This article explains few points that can make a web site scalable and reliable.
Minimize HTTP based Requests
- Use Image maps to merge up images which are in sequence, like navigation images.
- Use Inline images to reduce the requests to the server.
- Use CSS Sprites to merge up images and setting their position and backgrounds.
- Use a single .css file by combing all the CSS based classes into a single file. Using multiple .css files will cause a large amount of requests
- CSS files are normally cached by browsers, so a single and heavy .css file doesn’t cause a long wait on each page request.
- Avoid using inline .css files because they will make HTML page heavy.
- Use HTTP Compression to compress the contents from the web server. HTTP requests and responses could be compressed, which can result in great performance gains. Through HTTP compression, the size of the payload can be reduced by about 50%, which will increase the performance of the site.
Correct Formatted Images at the Right Place
- Use JPG/JPEG format to place a background image, some large image or a screenshot
- Use PNG format to place small graphics like button images, header images, footer images, navigation bar images or clip arts.
- Use GIF format, if an image is not required to be in high or true colors and 256 colors are enough.
CSS at Top
- Use the CSS links on top of the web page, as it makes the page render progressively efficient.
- Use defer attribute to run the script at the end of the page loading, but this attribute is browser dependent.
Content Delivery Network: (CDN)
- Distribute web application data in different places around the world so the request can be served from the nearest location and save time. Through CDN, the web site can be placed on multiple servers in different locations.
- Use the GET method for Ajax based Requests, because the POST method then the request header would be sent first, followed by the data, which basically splits the request in two steps. A single-step request can be achieved with GET if a cookie is not too long and the URL is not larger than 2k.
- When using ASP.NET AJAX and the Update Panel control for partial page rendering, use the maximum number of update panels to update small chunks of page, but use them wisely. Don’t set the Update property to Always unless needed. Instead, set the update mode to Conditional, otherwise all the partial chunks would be sent together after each asynchronous postback.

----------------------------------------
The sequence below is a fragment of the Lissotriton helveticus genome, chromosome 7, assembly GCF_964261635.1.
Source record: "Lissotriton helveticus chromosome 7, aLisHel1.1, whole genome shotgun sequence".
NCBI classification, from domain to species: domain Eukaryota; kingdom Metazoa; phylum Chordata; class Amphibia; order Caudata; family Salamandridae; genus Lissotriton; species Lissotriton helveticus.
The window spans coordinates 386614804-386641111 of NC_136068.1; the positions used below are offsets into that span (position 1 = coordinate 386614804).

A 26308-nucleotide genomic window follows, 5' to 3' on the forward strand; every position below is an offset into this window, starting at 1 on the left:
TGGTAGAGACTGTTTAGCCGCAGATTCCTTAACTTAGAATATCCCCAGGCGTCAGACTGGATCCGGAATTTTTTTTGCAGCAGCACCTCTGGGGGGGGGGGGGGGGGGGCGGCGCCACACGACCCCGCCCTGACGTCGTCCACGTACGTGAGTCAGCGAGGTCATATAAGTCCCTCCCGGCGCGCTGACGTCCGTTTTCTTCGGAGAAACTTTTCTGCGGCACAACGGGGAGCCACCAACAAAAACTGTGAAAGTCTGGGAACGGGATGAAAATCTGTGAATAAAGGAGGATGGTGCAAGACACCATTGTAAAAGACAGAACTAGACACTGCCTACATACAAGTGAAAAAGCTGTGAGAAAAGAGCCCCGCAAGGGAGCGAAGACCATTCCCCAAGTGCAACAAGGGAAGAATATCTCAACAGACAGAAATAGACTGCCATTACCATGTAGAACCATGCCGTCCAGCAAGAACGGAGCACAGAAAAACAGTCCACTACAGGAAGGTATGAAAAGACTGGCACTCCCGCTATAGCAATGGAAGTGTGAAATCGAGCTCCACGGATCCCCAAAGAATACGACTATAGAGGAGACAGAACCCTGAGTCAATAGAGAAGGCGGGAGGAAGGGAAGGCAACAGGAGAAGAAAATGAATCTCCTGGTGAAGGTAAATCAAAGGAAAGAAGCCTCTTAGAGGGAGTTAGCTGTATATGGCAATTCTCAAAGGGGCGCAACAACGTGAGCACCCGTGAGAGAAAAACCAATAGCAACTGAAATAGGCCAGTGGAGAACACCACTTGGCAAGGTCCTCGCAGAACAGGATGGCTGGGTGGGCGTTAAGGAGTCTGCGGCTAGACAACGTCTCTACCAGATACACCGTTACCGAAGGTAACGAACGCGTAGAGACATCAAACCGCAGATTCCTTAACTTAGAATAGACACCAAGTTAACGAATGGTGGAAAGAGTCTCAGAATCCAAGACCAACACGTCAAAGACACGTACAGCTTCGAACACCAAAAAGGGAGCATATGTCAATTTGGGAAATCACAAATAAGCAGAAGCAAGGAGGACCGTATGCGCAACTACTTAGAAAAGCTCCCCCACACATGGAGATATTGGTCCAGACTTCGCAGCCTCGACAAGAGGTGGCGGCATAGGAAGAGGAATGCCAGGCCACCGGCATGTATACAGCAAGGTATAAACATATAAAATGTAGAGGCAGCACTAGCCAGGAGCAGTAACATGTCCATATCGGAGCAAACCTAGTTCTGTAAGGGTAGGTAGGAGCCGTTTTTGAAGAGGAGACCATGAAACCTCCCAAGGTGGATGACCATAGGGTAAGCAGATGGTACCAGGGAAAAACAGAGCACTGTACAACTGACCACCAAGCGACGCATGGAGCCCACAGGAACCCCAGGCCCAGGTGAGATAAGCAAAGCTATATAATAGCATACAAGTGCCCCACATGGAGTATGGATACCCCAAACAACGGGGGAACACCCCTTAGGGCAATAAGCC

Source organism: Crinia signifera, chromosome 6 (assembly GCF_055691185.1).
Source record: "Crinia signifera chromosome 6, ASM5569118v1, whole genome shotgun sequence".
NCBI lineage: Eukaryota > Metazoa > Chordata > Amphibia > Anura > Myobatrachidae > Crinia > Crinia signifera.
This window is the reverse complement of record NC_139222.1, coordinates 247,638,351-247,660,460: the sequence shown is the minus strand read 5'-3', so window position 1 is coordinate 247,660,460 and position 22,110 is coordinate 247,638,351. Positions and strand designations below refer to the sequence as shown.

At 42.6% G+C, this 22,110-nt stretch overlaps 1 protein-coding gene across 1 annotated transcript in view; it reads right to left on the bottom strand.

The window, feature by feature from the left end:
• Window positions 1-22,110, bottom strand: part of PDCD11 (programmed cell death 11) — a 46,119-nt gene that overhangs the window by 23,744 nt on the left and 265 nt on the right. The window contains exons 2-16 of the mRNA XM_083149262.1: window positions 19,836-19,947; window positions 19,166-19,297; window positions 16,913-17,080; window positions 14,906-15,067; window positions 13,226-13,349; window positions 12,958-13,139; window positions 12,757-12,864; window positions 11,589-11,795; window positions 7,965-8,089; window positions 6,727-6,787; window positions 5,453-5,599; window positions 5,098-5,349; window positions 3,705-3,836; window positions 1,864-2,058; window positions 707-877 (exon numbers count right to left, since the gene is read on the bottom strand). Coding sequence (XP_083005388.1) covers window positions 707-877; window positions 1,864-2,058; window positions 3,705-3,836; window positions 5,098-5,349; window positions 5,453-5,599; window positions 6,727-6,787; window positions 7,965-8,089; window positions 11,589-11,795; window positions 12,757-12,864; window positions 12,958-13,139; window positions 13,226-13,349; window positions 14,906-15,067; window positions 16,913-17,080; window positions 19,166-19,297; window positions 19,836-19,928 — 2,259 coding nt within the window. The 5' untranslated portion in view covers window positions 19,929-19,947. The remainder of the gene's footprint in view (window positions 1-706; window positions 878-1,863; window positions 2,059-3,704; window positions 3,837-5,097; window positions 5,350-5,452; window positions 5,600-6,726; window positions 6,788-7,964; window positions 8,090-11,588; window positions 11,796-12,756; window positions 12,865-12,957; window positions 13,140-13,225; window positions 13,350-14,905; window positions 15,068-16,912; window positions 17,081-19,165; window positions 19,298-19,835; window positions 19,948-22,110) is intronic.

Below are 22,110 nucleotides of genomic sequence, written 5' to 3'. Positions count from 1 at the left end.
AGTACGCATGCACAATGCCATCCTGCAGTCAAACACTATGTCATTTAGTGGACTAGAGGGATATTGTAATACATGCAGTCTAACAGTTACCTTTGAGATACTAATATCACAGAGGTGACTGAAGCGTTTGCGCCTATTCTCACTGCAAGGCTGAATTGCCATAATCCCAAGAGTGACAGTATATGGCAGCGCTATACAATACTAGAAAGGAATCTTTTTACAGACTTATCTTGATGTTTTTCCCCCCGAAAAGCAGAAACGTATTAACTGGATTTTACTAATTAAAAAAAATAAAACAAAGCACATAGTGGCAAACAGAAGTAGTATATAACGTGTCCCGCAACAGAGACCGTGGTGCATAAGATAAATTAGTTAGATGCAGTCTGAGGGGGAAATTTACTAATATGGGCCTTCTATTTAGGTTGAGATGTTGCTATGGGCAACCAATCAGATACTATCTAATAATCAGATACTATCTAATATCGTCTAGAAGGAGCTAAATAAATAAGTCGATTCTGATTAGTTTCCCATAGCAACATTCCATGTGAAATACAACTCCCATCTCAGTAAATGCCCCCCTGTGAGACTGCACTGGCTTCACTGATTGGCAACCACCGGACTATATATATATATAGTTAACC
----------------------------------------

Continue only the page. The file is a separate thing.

- Ajax based requests can also be cached when using the GET method. If the URL is the same, then cached data can be used from the client, and a round trip to the server can be avoided.
- Ajax is great mechanism for sending requests to the server without making a full page postback, but call back is a good mechanism to send a request to the server without any rendering.
- For example, to check whether a user exists or not, or if a user has forgotten his/her password and just need to send a request to the server to check if user name exist, there is no need for client-side render – just a server side operation.
Reduce Cookie size
- Cookies are stored on the client side to keep information about users (authentication and personalization). Since HTTP is a stateless protocol, cookies are common in web development to maintain information and state. Cookies are sent with every HTTP requests, so try to keep them low in size to minimize effects on the HTTP response.
- Cookie’s size should be minimized as much as possible.
- Cookies shouldn’t contain secret information. If really needed, that information should be either encrypted or encoded.
- Minimize the number of cookies by removing unnecessary cookies.
- Cookies should expire as soon as they become useless for an application.
Use Cache appropriately
- Use Cache mechanism is a great way to save server round trips – and also database server round trips – as both round trips are expensive processes.
- Static contents should be cached, like “Contact us” and “About us” pages, and such other pages which contain static information.
- If a page is not fully static, it contains some dynamic information. Such pages can leverage the ASP.NET technology, which supports partial page caching.
- If data is dynamically accessed and used in web pages – like data being accessed from some file or database – and even if data is consistently or regularly changed, then that data could be coached by using ASP.NET 2.0 cache dependency features. As soon as data changes from the back-end by some other means, the cache would be updated.
Upload compiled code rather than source code
- Pre-compiled ASP.NET pages perform much better than source code versions. Actually pre-compilation give web sites a performance boost especially when the first request is made to a folder containing that resource.
- Uploading a pre-compiled version boosts up performance since the server doesn’t need to compile a page at request-time.
- Avoid redirects until needed.
- Minimize use of Iframes as it’s costly.
- Avoid try-catch blocks for control-flow as they perform poorly. Exceptions should be used only in truly exceptional situations.
- Minimize DOM objects on page as they are heavy weight.
- Use link tags rather than @import to use/link up CSS.
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